Israeli soldiers stop a Palestinian man after Israel settlers attacked two Palestinian villages near the West Bank city of Nablus, 15 September 2008. (Rami Swidan/MaanImages)
For years, Israeli authorities have both barred Palestinian access to rings of land surrounding settlements, and have not acted to eliminate settlers’ piratical closing of lands adjacent to settlements and blocking of Palestinian access to them. Blocking access is one of the many ways used to expand settlements. In recent years, Israel has institutionalized the closing of such lands in an attempt to retroactively sanction the unauthorized placement of barriers far from the houses at the edge of the settlements.
Settlers pave patrol roads and place physical obstructions on Palestinian lands adjacent to settlements, at times with the authorities’ approval, at others not. Settlers also forcibly remove Palestinians, primarily farmers, from their lands. B’Tselem – The Israeli Information Center for Human Rights in the Occupied Territories, has documented cases of gunfire, threats of gunfire and killing, beatings, stone throwing, use of attack dogs, attempts to run over Palestinians, destruction of farming equipment and crops, theft of crops, killing and theft of livestock and animals used in farming, unauthorized demands to see identification cards, and theft of documents.
The authorities entrusted with enforcing the law not only fail to take sufficient action to end the violence and prosecute lawbreakers, they join them and block Palestinian access themselves. Soldiers regularly expel Palestinians from their farmland, often under the direction of settlers. Israel has also established a physical system of barriers — barbed-wire fences, patrol roads, illumination and electronic sensory devices — far from the homes at the edge of the settlements, in effect annexing large swaths of land to the settlements.
Especially blatant in this context is the “Special Security Area” (SSA) plan, in which framework Israel surrounded 12 settlements east of the Separation Barrier with rings of land that are closed as a rule to Palestinian entry. As a result of the plan, the overall area of these settlements is 2.4 times larger, having increased from 3,325 dunams (a dunam is the equivalent of 1,000 square meters) to 7,793 dunams. More than half of this ring land is under private Palestinian ownership. The amount of land attached to settlements other than through the SSA plan is much larger, given there are no official limitations and less supervision of the piratical closing of land by settlers. B’Tselem estimates that such piratical closing has blocked Palestinian entry to tens of thousands of dunams, thus annexing them de facto to the settlements. Experience shows that this land grab will be perpetuated and become part of official policy to the extent that the plan is implemented at additional settlements.
Palestinian farmers seeking access to their lands must cope with a complex bureaucracy and meet a number of conditions. First and foremost, they must prove ownership of the land. They also have to “pressure” the Civil Administration time and again to set times for them to enter. Also, the defense establishment subjects Palestinian access to the good will and caprice of the settlers. On this background, many farmers give up and stop trying to gain access and to work their land.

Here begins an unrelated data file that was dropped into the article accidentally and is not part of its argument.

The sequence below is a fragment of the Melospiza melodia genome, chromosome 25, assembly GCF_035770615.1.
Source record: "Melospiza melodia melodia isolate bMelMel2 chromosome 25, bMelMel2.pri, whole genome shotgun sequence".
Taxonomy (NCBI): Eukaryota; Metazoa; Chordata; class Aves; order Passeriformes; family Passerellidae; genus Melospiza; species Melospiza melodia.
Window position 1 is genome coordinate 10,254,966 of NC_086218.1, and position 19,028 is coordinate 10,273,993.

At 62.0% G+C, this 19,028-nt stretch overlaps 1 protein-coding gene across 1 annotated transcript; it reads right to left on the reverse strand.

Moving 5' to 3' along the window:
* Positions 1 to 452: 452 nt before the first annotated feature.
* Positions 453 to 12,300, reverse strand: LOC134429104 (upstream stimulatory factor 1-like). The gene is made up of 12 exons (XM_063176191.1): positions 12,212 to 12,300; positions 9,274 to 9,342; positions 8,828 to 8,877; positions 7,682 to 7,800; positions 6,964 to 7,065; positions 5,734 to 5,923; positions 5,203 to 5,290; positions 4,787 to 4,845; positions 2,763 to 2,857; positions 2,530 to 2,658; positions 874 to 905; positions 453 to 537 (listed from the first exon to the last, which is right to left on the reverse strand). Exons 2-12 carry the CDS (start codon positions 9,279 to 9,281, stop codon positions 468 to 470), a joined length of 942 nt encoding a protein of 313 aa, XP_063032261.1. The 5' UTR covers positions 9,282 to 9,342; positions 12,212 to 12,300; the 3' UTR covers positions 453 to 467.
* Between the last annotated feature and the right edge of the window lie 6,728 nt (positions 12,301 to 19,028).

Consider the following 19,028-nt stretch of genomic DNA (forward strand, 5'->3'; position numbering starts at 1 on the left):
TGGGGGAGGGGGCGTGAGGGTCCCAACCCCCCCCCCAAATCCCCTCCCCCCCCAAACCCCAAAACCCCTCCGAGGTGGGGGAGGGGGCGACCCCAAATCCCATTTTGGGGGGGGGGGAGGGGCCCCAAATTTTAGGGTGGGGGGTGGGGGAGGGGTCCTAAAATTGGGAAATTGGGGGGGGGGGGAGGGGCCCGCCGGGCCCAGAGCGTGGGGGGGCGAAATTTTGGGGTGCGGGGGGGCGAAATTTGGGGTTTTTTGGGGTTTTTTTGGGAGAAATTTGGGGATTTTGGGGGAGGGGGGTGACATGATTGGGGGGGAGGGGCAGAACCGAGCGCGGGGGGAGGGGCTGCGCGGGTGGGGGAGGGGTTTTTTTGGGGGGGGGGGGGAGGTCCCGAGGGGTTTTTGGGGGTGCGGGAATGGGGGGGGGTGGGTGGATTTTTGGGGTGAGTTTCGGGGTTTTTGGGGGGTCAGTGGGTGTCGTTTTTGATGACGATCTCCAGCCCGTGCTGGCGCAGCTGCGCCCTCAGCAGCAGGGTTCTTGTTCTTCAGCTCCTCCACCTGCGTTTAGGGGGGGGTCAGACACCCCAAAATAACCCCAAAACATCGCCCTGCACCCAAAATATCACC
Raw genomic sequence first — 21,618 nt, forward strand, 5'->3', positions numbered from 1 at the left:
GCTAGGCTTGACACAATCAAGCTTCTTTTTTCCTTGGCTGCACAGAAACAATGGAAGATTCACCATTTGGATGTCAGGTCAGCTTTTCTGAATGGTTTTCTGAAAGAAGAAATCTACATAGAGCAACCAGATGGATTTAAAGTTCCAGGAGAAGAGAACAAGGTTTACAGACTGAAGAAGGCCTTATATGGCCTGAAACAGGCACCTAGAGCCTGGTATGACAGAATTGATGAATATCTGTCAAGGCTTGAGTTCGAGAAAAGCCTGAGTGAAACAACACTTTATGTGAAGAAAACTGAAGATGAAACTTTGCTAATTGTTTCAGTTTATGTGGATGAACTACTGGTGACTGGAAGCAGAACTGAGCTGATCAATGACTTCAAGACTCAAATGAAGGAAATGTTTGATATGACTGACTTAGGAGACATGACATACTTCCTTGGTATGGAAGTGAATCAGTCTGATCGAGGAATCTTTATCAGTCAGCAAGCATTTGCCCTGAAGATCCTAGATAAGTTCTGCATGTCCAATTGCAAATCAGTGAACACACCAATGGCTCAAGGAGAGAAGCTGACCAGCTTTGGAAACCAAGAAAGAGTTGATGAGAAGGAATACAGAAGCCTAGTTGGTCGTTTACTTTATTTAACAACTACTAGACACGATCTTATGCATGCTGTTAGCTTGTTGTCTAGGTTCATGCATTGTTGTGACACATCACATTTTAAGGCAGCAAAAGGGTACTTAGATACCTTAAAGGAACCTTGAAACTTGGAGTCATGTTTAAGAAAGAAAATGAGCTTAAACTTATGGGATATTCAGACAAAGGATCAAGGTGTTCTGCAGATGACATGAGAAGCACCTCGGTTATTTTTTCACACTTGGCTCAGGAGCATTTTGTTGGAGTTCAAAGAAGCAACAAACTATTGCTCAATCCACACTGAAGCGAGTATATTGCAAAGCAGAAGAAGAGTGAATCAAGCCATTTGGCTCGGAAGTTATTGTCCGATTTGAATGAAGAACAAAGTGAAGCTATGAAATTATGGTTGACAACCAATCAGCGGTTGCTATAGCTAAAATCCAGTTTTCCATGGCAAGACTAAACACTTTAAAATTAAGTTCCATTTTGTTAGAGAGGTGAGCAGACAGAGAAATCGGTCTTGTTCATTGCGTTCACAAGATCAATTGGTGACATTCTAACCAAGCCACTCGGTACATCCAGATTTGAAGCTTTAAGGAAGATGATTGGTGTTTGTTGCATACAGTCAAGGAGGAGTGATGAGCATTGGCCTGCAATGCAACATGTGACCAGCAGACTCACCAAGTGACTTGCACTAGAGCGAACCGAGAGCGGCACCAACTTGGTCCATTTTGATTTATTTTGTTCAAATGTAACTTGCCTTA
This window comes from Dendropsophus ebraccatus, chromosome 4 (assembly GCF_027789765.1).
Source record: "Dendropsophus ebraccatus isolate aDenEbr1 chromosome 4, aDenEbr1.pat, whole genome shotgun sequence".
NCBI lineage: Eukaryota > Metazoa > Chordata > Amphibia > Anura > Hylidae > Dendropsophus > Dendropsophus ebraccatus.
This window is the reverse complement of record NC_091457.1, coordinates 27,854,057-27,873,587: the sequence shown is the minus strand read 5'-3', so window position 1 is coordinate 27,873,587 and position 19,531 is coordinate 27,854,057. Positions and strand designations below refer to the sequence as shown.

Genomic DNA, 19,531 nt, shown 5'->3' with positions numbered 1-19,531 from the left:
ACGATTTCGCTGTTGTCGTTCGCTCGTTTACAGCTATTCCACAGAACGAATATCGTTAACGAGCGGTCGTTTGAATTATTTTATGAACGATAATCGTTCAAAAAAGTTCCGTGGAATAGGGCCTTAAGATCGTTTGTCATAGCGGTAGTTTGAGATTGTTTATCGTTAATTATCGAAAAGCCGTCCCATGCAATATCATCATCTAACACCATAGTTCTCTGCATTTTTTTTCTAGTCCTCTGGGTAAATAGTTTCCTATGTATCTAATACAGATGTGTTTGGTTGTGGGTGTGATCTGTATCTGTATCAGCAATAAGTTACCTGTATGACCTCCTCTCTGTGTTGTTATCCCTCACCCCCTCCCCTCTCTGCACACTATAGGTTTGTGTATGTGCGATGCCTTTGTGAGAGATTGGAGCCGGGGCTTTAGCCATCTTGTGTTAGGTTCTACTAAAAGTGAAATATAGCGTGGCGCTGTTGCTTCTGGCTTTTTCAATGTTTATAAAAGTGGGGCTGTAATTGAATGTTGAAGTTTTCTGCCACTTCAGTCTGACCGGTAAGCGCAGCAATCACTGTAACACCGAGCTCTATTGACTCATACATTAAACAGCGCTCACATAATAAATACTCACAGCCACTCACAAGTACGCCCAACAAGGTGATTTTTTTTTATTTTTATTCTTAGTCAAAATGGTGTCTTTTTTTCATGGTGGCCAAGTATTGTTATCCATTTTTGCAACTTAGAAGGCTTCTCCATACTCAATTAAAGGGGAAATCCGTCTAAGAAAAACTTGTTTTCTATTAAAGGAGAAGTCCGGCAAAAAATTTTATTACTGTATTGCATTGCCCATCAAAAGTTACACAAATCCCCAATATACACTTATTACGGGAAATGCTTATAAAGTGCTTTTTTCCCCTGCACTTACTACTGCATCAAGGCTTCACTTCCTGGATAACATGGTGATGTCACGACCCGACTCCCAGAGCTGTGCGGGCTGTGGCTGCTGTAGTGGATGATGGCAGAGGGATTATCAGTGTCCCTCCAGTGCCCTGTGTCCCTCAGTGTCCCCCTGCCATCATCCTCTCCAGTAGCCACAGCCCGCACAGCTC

Official spokespersons justify some of the closing of land, primarily the land closed as a result of the SSA plan, on security needs. They contend that, after Israel’s wall was built in the West Bank, settlements east of it were left exposed to violent attacks by Palestinians, and that rings of land could provide a warning area. Indeed, in 2002-2004, Palestinians killed 31 Israeli citizens and injured many others inside settlements in the West Bank. But Israel allows settlers to enter freely, without supervision, the land, which ostensibly was meant to serve as a warning area free of people, but is, in effect, closed only to Palestinians. As a result, settlers move about on the Palestinian land regularly, steal their crops, and even live on and work the land. This practice breaches both the logic of a “warning zone” and the military orders closing the area.
The land adjacent to the settlement is part of a long list of areas that Israel closes to Palestinians in the West Bank: the Jordan Valley, East Jerusalem, military-training areas, the settlement areas themselves, and others. Every piece of land that Israel closes to Palestinians joins those areas previously taken, and together they limit the possibilities of millions of persons, principal harm being suffered by farmers and those who rely of farming for a living. In this context, it should be recalled that the poverty level of Palestinians in the West Bank is extremely high, and that agriculture is the main sector of the Palestinian economy. Blocking access also impedes urban development and limits recreation in the form of nature hikes and enjoyment of land resources.
Blocking Palestinian access to land adjacent to settlements is the direct result, and an integral part, of the illegal settlement enterprise. This enterprise continuously violates the absolute prohibition specified in international humanitarian law on settlements in occupied territory. Consequently, Israel is obligated to evacuate the settlers and return them to sovereign Israeli soil. If the settlers are not evacuated, there are ways, which are presented in the report, to protect them in ways that will harm Palestinians to a lesser extent. But the government of Israel is obligated to evacuate them in any case, and evacuation is the only legal way to meet the security need that stands, according to official spokespersons, at the basis of the regulated closing of the land.